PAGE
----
They say this plant blooms from June through September, but I always associate it with the month of August. It seems like it’s always very warm when I see it, and the first time I spot it each year is usually leaving a parking area or roadside pulloff to get down to a river and cool off. This year was the first time I’d ever noticed white flowered Saponaria officinalis, though apparently that color phase is not uncommon. But one of the things I’ve always valued this plant for is the rare spots of pink in a sere brown landscape.
This European introduction in the family Caryophyllaceae goes by many common names, including common soapwort, crow soap, wild sweet William, London Pride, Latherwort, Lady’s-wash Bowl, Old Maid’s-pink, Fuller’s Herb and soapweed, but I’ve always known it as bouncing-bet, which is said to come from the resemblance of the reflexed petals to the rear end of a washerwoman named Bet, although I had no idea of that etymology before researching this profile. The other names either come from it’s common usage as a cleansing fluid, or from the fact that it was commonly planted in cities to mask bad smells from sewage and garbage.
Saponaria officinalis has been used for a variety of medicinal purposes, including jaundice, flu, herpes, etc., but the saponins in it are toxic and, despite its usage as an ingredient in many medications, using it as an herbal remedy is not advised. But those same saponins do make it an effective soap, which is safe to use on the skin (although irritating to the eyes and mucus membranes), and it is said to be effective at removing the volatile oils of poison oak and other skin irritants. But it has more commonly been used to clean surfaces, and especially fabrics, although the soap apparently smells like wet spinach. The liquid soap is made by boiling equal parts fresh and dried stems and leaves in twice as much water. After 15 minutes one strains out the leaves, and the leftover fluid is your cleaning solution.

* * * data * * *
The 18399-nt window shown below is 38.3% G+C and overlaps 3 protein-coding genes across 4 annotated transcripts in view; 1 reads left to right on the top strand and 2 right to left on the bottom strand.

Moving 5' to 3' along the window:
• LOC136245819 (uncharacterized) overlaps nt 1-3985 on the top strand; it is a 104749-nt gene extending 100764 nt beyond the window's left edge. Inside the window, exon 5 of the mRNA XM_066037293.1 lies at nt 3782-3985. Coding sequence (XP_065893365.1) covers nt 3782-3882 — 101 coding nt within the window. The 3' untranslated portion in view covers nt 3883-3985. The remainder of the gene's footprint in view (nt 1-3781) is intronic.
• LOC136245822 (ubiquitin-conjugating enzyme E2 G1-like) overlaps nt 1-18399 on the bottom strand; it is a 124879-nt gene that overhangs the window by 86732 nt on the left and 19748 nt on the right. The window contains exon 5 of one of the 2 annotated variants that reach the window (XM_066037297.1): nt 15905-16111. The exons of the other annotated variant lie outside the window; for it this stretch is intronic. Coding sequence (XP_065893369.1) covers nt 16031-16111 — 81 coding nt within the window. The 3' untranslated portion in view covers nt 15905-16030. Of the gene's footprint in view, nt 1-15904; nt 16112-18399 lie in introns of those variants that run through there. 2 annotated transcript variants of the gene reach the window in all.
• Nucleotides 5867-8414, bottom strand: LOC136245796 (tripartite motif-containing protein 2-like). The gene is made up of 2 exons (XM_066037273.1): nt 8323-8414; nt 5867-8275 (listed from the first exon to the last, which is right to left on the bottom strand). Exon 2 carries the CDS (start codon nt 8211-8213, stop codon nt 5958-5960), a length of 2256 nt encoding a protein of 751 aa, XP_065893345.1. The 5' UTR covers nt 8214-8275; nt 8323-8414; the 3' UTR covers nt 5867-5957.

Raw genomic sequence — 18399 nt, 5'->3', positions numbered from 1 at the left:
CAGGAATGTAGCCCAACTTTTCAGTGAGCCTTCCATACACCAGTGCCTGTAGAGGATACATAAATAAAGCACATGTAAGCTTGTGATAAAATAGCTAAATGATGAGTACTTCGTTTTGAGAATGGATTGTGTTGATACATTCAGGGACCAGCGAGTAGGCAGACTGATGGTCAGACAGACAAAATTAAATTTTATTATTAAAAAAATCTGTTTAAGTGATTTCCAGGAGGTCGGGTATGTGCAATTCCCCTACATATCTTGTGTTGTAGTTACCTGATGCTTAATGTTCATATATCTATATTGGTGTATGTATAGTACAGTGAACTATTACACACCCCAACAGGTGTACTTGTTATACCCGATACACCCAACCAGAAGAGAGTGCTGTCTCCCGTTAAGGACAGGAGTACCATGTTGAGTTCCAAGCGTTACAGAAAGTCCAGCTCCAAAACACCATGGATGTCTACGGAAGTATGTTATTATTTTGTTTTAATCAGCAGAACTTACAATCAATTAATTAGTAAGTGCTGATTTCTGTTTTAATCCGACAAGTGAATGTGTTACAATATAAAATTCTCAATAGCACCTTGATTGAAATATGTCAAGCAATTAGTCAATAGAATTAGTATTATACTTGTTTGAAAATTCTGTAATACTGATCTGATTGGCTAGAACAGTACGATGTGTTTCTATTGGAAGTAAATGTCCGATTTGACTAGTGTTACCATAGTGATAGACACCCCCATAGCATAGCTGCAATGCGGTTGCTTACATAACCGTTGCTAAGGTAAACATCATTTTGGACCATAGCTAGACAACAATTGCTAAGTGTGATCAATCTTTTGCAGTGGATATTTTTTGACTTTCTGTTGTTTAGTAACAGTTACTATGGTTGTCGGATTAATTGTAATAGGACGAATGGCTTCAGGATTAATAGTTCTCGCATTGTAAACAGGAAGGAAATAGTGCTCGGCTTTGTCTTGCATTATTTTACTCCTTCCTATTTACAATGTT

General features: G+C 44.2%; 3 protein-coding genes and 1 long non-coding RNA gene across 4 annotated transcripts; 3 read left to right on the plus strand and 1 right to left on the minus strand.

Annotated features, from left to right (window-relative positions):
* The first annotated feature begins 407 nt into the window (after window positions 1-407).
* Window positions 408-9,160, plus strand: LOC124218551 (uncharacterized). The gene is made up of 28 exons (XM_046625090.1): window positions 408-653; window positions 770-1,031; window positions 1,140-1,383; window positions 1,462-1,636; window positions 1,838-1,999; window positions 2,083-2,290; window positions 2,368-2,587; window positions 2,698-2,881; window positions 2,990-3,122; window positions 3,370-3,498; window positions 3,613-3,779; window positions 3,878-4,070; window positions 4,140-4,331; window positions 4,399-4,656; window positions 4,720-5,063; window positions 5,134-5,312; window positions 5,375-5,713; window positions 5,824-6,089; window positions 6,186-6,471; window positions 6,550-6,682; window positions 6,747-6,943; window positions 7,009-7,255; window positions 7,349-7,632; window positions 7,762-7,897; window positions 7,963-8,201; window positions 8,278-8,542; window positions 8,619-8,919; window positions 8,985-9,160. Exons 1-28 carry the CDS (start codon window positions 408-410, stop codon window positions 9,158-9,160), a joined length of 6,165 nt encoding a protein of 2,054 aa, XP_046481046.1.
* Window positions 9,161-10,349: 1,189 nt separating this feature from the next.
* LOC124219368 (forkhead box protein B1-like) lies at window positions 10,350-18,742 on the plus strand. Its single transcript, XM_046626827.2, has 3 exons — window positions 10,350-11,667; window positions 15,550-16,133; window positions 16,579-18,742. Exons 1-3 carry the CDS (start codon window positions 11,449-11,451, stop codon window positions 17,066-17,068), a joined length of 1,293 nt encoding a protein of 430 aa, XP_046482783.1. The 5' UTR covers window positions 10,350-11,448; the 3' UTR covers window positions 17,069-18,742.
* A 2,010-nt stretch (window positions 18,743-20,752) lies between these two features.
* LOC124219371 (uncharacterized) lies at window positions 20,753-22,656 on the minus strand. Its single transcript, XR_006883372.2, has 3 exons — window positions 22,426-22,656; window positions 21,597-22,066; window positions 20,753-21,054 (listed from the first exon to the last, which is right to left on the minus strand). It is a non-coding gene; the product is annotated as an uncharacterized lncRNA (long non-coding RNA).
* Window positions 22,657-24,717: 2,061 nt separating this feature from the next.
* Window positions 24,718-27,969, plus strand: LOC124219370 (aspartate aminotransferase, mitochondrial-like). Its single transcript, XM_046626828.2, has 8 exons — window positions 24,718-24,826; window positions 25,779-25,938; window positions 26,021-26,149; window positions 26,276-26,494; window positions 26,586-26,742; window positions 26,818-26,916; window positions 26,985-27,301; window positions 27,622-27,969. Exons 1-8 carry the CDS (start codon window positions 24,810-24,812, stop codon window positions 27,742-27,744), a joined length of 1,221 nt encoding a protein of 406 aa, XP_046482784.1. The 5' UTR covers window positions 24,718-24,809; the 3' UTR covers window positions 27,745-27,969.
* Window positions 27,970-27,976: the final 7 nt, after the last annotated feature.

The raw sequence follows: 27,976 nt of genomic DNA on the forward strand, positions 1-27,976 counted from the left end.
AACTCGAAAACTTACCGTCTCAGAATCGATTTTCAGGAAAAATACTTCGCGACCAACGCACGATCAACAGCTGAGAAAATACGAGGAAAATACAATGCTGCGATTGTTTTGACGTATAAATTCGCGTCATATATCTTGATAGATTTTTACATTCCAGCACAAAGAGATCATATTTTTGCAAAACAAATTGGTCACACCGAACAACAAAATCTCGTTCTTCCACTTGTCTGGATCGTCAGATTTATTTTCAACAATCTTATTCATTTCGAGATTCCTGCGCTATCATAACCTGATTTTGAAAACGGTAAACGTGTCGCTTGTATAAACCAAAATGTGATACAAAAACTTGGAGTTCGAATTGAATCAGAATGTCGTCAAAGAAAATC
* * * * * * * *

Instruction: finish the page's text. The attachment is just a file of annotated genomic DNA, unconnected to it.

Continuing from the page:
Though it is not considered a noxious weed it can be invasive in a garden setting. But many people are willing to do the work to keep it contained, because of the beautiful flowers that bloom late in the summer, and the sweet smell that the flowers produce. And one distinct advantage is that it will grow in the most barren, nutrient poor ground in the garden, in full sun, places where grass and even most weeds would shrivel and die, while Saponaria officinalis just keeps putting out its delightful blossoms.
Description-Medium sized (up to 3’ tall), perennial, mostly erect, smooth, mostly hairless plant with branching above, oblong and opposite leaves, with a dense inflorescence of white to pink, 5 petaled flowers atop fused sepals/calyx; leaves are curled from the side, pointed, with smooth margins and palmate veins; calyx up to 25mm long, green to reddish; flower petals up to 15mm long, usually with a notched tip; has only 2 styles per flower.
Similar species–Silene sp. (catchflies) have 3-5 styles.
Habitat-Disturbed open areas, roadsides, forest openings, streambanks, up to 4500’ elevation.
Range-Native to Eurasia, now naturalized throughout much of North America; region wide in appropriate habitats, except absent in the most arid parts of the interior and the wettest areas along the coast. .
Reproductive timing-June through September
Eaten by-Larvae of the leaf mining flies Amauromyza flavifrons, the stink bugs Cosmopepla lintneriana, the tortoise beetle Cassida azurea; utilized as a larval host by the moth Hyles lineata, and probably by members of the genus Hadena and Coleophora; avoided by most grazing mammals.
Etymology of names–Saponaria is from the Latin word for ‘soap’, referring to these plants forming lather when mixed with water and agitated. The specific epithet officinalis is from the Latin word for ‘pertaining to an office/shop’ and refers to it being sold as an herb.